Salmond expected to make formal complaint to the BBC

THE First Minister, Alex Salmond, is expected to be making a formal complaint to the BBC, following an U-turn by the Corporation on him appearing on a rugby chat broadcast last weekend.

It follows a meeting yesterday with the chair of the BBC’s governing body, Chris Patten.

The meeting was the latest chapter in a saga which yesterday saw Salmond – at First Minister’s Questions – suggesting that if he was to be denied access to taking part in a sports broadcast because he was a politician, then a similar restriction would require to apply to the likes of Prime Minister, David Cameron, possibly speaking about the Olympics.

His scheduled appearance from the Scotland-England, Calcutta Cup rugby match on Saturday was shelved, it’s understood, because of upcoming local government elections and ‘heightened tensions’ around the independence referendum in over two years’ time.

Among the widespread reporting in today’s press, The Scotsman devotes almost two pages to the story, plus an ‘Inside Politics’ column from Tom Peterkin.

Patten is quoted as saying: “The First Minister has a specific complaint about the Calcutta Cup and the way his non-interview was handled. I’ve suggested that he should make a proper, formal complaint, or rather the government perhaps should on his behalf.

“It will eventually come to us at the [governing body, the BBC] Trust to adjudicate on. I think that is the way in which we can deal with that.

“It’s not in anyone’s interests that we get incidents like the Calcutta Cup one every week.

“The First Minister has a complaint to make, and it’s legitimate that he put that to us.”

And Salmond is quoted, replying: “On the specific issue of Murrayfield and what Lord Patten described as the non-interview, it was suggested that we take that to a specific complaint. That’s a very helpful way to progress.”

Scottish political correspondent, Andrew Whitaker, writes: “Lord Patten had also promised to hold talks with the BBC director-general, the Scottish Government and the opposition parties at Holyrood surrounding the ‘rules of engagement’ on how the referendum would be covered by the broadcaster.”

Patten is further quoted, as saying: “We agreed it was important for us to agree with the First Minister’s party and others the terms of engagement in dealing with issues in the run-up, not only to the local elections, but to the referendum in a couple of years’ time.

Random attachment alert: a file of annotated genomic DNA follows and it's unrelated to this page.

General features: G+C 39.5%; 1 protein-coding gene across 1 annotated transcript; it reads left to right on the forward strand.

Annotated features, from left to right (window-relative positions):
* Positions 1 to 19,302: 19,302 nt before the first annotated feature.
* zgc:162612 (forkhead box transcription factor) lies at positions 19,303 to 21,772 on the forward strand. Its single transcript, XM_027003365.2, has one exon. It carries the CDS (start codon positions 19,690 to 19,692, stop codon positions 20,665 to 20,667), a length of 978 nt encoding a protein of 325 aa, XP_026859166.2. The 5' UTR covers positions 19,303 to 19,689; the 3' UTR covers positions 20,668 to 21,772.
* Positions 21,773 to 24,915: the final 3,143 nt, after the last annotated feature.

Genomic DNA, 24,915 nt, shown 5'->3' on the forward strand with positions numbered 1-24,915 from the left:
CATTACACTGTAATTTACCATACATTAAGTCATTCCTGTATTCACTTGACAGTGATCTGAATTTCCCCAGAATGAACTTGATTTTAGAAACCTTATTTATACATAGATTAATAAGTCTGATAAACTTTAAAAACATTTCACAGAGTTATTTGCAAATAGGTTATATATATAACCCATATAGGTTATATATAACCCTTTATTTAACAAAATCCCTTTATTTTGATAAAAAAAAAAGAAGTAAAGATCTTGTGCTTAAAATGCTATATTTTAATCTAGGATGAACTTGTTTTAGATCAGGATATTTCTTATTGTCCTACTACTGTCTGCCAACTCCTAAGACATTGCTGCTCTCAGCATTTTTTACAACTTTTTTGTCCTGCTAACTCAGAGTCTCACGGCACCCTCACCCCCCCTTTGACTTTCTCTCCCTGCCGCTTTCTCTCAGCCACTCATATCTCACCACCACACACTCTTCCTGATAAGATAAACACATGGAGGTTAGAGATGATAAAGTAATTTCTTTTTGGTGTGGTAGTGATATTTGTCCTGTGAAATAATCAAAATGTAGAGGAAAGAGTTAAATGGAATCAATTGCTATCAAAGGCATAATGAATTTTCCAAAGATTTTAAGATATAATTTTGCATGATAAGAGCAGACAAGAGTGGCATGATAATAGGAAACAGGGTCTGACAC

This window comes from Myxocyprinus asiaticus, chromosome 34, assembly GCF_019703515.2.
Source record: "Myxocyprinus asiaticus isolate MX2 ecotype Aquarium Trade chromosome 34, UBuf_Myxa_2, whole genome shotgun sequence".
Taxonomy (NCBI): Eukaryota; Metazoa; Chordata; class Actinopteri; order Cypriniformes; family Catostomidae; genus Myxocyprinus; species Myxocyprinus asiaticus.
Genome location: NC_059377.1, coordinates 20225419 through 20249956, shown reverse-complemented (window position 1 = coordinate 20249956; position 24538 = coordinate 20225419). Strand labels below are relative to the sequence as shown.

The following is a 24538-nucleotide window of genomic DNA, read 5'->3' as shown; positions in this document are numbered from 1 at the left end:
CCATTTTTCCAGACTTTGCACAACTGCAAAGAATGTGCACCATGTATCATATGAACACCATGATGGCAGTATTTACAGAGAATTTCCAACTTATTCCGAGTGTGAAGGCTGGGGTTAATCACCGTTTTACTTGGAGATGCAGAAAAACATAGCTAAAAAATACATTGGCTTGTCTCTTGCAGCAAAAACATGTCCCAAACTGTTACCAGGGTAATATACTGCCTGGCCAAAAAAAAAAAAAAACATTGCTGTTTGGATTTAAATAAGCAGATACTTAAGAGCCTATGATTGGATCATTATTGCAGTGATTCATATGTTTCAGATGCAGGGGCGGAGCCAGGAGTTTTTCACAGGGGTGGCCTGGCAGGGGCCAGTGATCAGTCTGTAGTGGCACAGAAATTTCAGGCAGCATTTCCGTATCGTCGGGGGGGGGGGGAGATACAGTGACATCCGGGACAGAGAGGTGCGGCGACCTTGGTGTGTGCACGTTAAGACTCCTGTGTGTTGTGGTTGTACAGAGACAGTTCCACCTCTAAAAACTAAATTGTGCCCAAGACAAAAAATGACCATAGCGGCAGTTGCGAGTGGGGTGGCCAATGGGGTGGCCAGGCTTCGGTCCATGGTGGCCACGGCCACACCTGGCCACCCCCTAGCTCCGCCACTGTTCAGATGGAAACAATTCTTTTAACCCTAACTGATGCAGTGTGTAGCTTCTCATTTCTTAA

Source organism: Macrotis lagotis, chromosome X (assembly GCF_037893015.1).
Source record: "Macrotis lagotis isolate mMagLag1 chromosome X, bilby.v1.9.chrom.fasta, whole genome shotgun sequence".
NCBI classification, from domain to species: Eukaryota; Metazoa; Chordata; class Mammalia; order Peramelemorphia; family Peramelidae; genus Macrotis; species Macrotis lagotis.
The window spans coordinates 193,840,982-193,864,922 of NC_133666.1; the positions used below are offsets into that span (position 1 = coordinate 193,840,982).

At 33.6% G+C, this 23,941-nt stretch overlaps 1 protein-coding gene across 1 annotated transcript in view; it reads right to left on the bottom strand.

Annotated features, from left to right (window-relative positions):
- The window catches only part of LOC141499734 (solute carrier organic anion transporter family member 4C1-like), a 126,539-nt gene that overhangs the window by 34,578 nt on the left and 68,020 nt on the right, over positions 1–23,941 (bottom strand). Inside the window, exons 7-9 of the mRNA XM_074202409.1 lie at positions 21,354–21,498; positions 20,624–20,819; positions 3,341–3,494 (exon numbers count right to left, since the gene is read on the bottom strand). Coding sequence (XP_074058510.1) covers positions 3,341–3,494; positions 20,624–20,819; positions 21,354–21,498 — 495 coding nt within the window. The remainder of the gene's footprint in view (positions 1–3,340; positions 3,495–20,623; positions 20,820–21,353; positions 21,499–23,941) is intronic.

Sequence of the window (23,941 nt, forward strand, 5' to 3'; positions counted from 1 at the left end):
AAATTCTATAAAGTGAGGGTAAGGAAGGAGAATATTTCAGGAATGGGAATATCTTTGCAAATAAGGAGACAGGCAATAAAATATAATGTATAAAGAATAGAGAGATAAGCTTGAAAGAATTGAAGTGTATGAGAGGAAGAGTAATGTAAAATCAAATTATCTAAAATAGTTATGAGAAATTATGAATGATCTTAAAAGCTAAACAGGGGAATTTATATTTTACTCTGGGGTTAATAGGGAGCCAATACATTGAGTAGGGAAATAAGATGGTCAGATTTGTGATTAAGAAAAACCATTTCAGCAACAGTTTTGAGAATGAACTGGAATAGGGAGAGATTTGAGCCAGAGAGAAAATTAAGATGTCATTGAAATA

“I’ll be discussing how we can best do that with the director-general of the BBC.”

Political editor, Eddie Barnes, writes in a side panel: “The importance of the broadcast networks to politicians is paramount: the most recent Ofcom data suggests that 74 per cent of people put TV as their main source of news. And despite the rise of the web, this figure is growing, up six per cent from 2005.

“For all political causes, therefore, it is TV – with its strict rules on impartiality – that provides the best chance of punting the message. And with a consummate broadcast performer like Mr Salmond in charge, it is the case with spades for the SNP.”

Meanwhile, Peterkin writes: “What it boils down to is that Salmond – like most other successful politicians – is always desperately keen to get on the telly. That is why the First Minister’s office made it known to the BBC that Salmond would be available for Murrayfield punditry.

“Salmond’s burning desire to take to the airwaves has been evident throughout his political career. His opponents at Westminster were impressed by his habit of going to Victoria Station late at night to pick up the first editions of the Scottish papers. That would enable him to gen up on the next day’s news so that he could offer his services to BBC Scotland’s early current affairs programmes first thing in the morning.

“His obvious delight at finally making it on to Desert Island Discs last year was an indication of how seductive he finds the idea of breaking free from purely Scottish TV and addressing a UK-wide audience.

“Therefore the Calcutta Cup presented a golden opportunity for the First Minister to boost his profile north and south of the Border. Although politics was not to be discussed, his appearance would have been a timely reminder of the constitutional battles on the way.”

And also in The Scotsman’s extensive coverage, Professor of Communications at Glasgow University, Greg Philo, writes: “The BBC’s decision not to include Alex Salmond in their coverage of the Scotland v England rugby match was, for them, the correct one.”

From yesterday’s FMQs, the Scottish Daily Express quotes Salmond saying of the political reasoning that led to the U-turn: “I think Scotland, I think journalists, have the right to expect better from the British Broadcasting Corporation. Or is it just another reason we got to ensure that Scottish broadcasting is free from the diktats of London?”